When it comes to making offset inks, printing ink manufacturers have to take into account a considerable number of variables. There are ever increasing press speeds that have reached the 3,000 foot per minute rate, and a wide range of substrates that are used for products ranging in the packaging, publishing and commercial printing fields.
The inks themselves offer a wide variety of properties. “In selecting the proper web offset heatset ink formulation for a specific stock, primary considerations are to these physical properties: tack, stability, viscosity, pigmentation level, gloss and scuff resistance,” said Vince Bellini, marketing manager, web offset at Sun Chemical Corporation.
Assessing printing characteristics is critical to determining how ink is likely to perform, and having standard equipment is essential. Without these instruments or procedures, an ink company would have a difficult time ensuring its products perform on press. In addition, an excellent ink laboratory can help when trouble-shooting is required.
“Though ink testing is not a substitute for actual verification on a press, thorough testing can indicate the tendency for an ink to have problems in the printing environment,” said Lisa Hahn, president of Flexo Tech. “The importance of having the right equipment, verifying its functioning, and understanding the limitations of what it can and cannot tell you about press performance is critical.”
Many of these pieces of equipment have been around for decades, although there have been improvements made. “The Inkometer has been around since I started,” Mr. Bellini said. “A lot of these instruments have been updated digitally, but the concepts are the same.”
To continue to provide quality inks, a well-equipped ink laboratory has to be able to test its products. Knowing how their inks will perform in terms of tack, viscosity/yield and on substrates will give the ink manufacturer a basis from which to create the inks their customers require.
Setting up a testing laboratory isn’t confined to ink manufacturers alone. Suppliers and printers alike also have ink laboratories set up to test ink.
Viscosity and Elasticity
The Duke Falling Rod Viscometer and the Laray Viscometer are the two most common viscometers. “They measure a certain number of parameters,” said Ms. Hahn. “They measure viscosity at different shear rates, as well as yield value, which is the minimum amount of shear needed to get the ink to start flowing. If the viscosity of an ink isn’t right, this can lead to transfer problems and emulsification.”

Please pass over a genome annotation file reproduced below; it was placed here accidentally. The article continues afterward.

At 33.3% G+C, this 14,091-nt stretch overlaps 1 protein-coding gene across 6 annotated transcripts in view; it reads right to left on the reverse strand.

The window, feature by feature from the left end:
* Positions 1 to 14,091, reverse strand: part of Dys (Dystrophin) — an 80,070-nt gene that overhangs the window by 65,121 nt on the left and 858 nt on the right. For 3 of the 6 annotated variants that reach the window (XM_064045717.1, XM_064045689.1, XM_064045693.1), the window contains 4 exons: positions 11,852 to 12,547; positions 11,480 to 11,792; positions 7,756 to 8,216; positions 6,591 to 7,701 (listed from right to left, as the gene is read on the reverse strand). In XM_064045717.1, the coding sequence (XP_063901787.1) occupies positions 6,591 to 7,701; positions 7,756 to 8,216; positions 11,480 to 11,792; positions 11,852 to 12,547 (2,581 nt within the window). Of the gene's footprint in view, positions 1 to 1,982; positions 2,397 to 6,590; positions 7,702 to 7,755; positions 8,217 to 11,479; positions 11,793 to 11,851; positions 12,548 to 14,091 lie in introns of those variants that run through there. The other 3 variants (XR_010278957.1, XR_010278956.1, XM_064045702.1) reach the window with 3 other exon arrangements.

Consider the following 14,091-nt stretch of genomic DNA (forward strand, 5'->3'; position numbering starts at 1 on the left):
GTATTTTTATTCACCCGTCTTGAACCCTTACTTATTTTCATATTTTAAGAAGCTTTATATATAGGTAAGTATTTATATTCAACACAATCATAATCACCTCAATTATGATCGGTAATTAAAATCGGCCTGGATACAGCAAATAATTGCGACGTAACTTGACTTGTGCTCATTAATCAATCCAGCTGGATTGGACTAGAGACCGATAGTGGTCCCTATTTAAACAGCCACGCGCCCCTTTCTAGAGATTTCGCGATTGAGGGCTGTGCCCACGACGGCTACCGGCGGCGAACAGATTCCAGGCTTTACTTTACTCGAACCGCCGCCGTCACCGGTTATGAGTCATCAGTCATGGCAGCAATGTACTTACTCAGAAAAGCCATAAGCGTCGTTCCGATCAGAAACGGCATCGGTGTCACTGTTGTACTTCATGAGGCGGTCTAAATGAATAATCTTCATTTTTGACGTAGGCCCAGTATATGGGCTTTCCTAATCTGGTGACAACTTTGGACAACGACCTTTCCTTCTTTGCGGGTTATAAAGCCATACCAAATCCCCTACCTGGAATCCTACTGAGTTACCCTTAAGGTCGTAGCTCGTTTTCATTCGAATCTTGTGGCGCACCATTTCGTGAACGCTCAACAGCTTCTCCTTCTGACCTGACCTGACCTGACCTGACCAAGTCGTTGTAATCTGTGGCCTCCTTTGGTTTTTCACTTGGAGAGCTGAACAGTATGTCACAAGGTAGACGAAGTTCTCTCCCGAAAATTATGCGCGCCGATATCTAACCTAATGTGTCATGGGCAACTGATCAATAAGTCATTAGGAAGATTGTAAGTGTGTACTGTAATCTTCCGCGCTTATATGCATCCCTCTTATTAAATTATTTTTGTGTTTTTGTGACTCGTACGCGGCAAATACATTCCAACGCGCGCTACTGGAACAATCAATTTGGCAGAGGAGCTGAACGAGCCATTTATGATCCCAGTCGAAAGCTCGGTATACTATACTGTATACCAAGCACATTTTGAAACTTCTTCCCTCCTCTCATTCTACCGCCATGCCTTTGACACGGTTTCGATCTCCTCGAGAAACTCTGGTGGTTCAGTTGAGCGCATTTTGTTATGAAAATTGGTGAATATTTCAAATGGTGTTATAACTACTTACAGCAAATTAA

However, while these viscometers can determine viscosity, elasticity is also an important characteristic for ink. “A controlled stress rheometer can measure viscosity and elasticity at progressively increasing shear rates,” Ms. Hahn said. “The viscous and elastic components are essential to understanding an ink’s behavior.”
“We’re now using more sophisticated devices to measure viscosity, such as the Duke viscometer,” said Steve Simpson, senior vice president and chief technical officer at Superior Printing Ink. “There is an interest in controlled stress rheometers. The problem is that our industry and its customers are very familiar with the Laray and Duke and their numbers, and we need to address this in order to use more sophisticated techniques.”
Generally speaking, tack is the force required to split ink at the nip of the roller. As press speeds increase, the tack of the ink should be lower.
There are a number of printing problems caused by excessive tack. If the ink is too tacky, picking occurs, pulling off fibers of paper. Linting is caused when these fibers travel through the roller train and end up on the plate or blanket. Piling is an advanced case of linting, where multiple fibers stick to the image area of the plate. Tack can also lead to trapping problems.
In particular, excessive tack is a major issue with uncoated substrates. “Uncoated stocks, such as newsprint, are not designed to have high hold-out properties, so they do not require the high rub-resistant properties critical in coated stock ink formulations,” Mr. Bellini said. “However, these inks must have low linting and picking properties.”
The Inkometer approximates the tack characteristics of an ink by measuring the restoring force that must be applied to the roller train (to which the ink has been applied) to put it back to its original position. The roller train is essentially deflected from the vertical by the splitting of the ink film. The Inkometer can also provide a stability curve to determine tack over time.
“You need an Inkometer, or in Europe, the Tackometer,” said Mr. Bellini. “The Inkometer gives you the value that is required to determine the tack of the ink. It also provides the stability curve of the ink over a 10-minute period.”